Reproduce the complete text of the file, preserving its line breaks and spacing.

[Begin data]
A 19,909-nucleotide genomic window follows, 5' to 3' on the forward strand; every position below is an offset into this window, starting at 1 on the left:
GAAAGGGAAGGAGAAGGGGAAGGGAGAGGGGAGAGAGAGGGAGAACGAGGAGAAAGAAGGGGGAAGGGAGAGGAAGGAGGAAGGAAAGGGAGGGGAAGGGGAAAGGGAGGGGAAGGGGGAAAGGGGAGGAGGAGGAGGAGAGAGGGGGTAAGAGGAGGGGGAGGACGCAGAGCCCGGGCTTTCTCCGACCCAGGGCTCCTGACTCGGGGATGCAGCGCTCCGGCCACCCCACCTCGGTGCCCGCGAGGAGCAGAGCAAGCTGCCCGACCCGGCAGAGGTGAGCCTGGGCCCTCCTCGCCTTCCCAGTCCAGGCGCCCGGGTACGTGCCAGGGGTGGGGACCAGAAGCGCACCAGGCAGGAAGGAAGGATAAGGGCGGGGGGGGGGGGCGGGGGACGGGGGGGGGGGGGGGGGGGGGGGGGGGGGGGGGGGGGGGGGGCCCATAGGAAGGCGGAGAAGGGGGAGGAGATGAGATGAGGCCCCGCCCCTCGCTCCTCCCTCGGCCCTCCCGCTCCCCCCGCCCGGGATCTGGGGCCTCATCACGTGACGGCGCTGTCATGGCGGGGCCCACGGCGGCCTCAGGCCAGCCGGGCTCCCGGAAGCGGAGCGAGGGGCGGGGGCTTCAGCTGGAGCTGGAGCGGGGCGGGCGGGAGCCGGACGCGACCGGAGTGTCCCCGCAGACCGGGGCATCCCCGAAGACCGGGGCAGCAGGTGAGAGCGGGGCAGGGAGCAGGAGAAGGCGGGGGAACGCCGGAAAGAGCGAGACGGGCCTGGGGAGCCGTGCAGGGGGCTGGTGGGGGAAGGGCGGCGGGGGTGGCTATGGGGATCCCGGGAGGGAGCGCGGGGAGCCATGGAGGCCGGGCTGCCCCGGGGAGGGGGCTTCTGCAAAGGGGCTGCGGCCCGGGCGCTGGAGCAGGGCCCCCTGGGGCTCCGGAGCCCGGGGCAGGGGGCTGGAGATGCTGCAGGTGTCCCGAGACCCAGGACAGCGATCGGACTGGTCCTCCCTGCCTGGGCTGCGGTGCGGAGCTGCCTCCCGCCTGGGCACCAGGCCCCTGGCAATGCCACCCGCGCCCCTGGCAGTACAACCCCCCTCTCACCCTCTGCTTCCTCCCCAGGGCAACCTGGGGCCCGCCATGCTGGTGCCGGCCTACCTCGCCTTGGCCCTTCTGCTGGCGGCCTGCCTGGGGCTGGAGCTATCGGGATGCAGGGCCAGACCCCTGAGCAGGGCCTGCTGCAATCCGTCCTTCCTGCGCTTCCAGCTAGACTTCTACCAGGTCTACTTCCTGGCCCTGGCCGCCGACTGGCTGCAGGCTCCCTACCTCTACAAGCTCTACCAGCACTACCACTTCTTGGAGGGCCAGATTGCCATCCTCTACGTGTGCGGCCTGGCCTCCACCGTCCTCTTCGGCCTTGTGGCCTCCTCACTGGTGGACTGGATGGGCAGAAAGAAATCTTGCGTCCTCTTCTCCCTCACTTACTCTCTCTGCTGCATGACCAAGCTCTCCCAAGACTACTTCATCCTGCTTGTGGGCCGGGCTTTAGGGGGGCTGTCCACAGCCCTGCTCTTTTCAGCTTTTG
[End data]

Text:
A 19,909-nucleotide genomic window follows, 5' to 3' on the forward strand; every position below is an offset into this window, starting at 1 on the left:
GAAAGGGAAGGAGAAGGGGAAGGGAGAGGGGAGAGAGAGGGAGAACGAGGAGAAAGAAGGGGGAAGGGAGAGGAAGGAGGAAGGAAAGGGAGGGGAAGGGGAAAGGGAGGGGAAGGGGGAAAGGGGAGGAGGAGGAGGAGAGAGGGGGTAAGAGGAGGGGGAGGACGCAGAGCCCGGGCTTTCTCCGACCCAGGGCTCCTGACTCGGGGATGCAGCGCTCCGGCCACCCCACCTCGGTGCCCGCGAGGAGCAGAGCAAGCTGCCCGACCCGGCAGAGGTGAGCCTGGGCCCTCCTCGCCTTCCCAGTCCAGGCGCCCGGGTACGTGCCAGGGGTGGGGACCAGAAGCGCACCAGGCAGGAAGGAAGGATAAGGGCGGGGGGGGGGGGCGGGGGACGGGGGGGGGGGGGGGGGGGGGGGGGGGGGGGGGGGGGGGGGGCCCATAGGAAGGCGGAGAAGGGGGAGGAGATGAGATGAGGCCCCGCCCCTCGCTCCTCCCTCGGCCCTCCCGCTCCCCCCGCCCGGGATCTGGGGCCTCATCACGTGACGGCGCTGTCATGGCGGGGCCCACGGCGGCCTCAGGCCAGCCGGGCTCCCGGAAGCGGAGCGAGGGGCGGGGGCTTCAGCTGGAGCTGGAGCGGGGCGGGCGGGAGCCGGACGCGACCGGAGTGTCCCCGCAGACCGGGGCATCCCCGAAGACCGGGGCAGCAGGTGAGAGCGGGGCAGGGAGCAGGAGAAGGCGGGGGAACGCCGGAAAGAGCGAGACGGGCCTGGGGAGCCGTGCAGGGGGCTGGTGGGGGAAGGGCGGCGGGGGTGGCTATGGGGATCCCGGGAGGGAGCGCGGGGAGCCATGGAGGCCGGGCTGCCCCGGGGAGGGGGCTTCTGCAAAGGGGCTGCGGCCCGGGCGCTGGAGCAGGGCCCCCTGGGGCTCCGGAGCCCGGGGCAGGGGGCTGGAGATGCTGCAGGTGTCCCGAGACCCAGGACAGCGATCGGACTGGTCCTCCCTGCCTGGGCTGCGGTGCGGAGCTGCCTCCCGCCTGGGCACCAGGCCCCTGGCAATGCCACCCGCGCCCCTGGCAGTACAACCCCCCTCTCACCCTCTGCTTCCTCCCCAGGGCAACCTGGGGCCCGCCATGCTGGTGCCGGCCTACCTCGCCTTGGCCCTTCTGCTGGCGGCCTGCCTGGGGCTGGAGCTATCGGGATGCAGGGCCAGACCCCTGAGCAGGGCCTGCTGCAATCCGTCCTTCCTGCGCTTCCAGCTAGACTTCTACCAGGTCTACTTCCTGGCCCTGGCCGCCGACTGGCTGCAGGCTCCCTACCTCTACAAGCTCTACCAGCACTACCACTTCTTGGAGGGCCAGATTGCCATCCTCTACGTGTGCGGCCTGGCCTCCACCGTCCTCTTCGGCCTTGTGGCCTCCTCACTGGTGGACTGGATGGGCAGAAAGAAATCTTGCGTCCTCTTCTCCCTCACTTACTCTCTCTGCTGCATGACCAAGCTCTCCCAAGACTACTTCATCCTGCTTGTGGGCCGGGCTTTAGGGGGGCTGTCCACAGCCCTGCTCTTTTCAGCTTTTG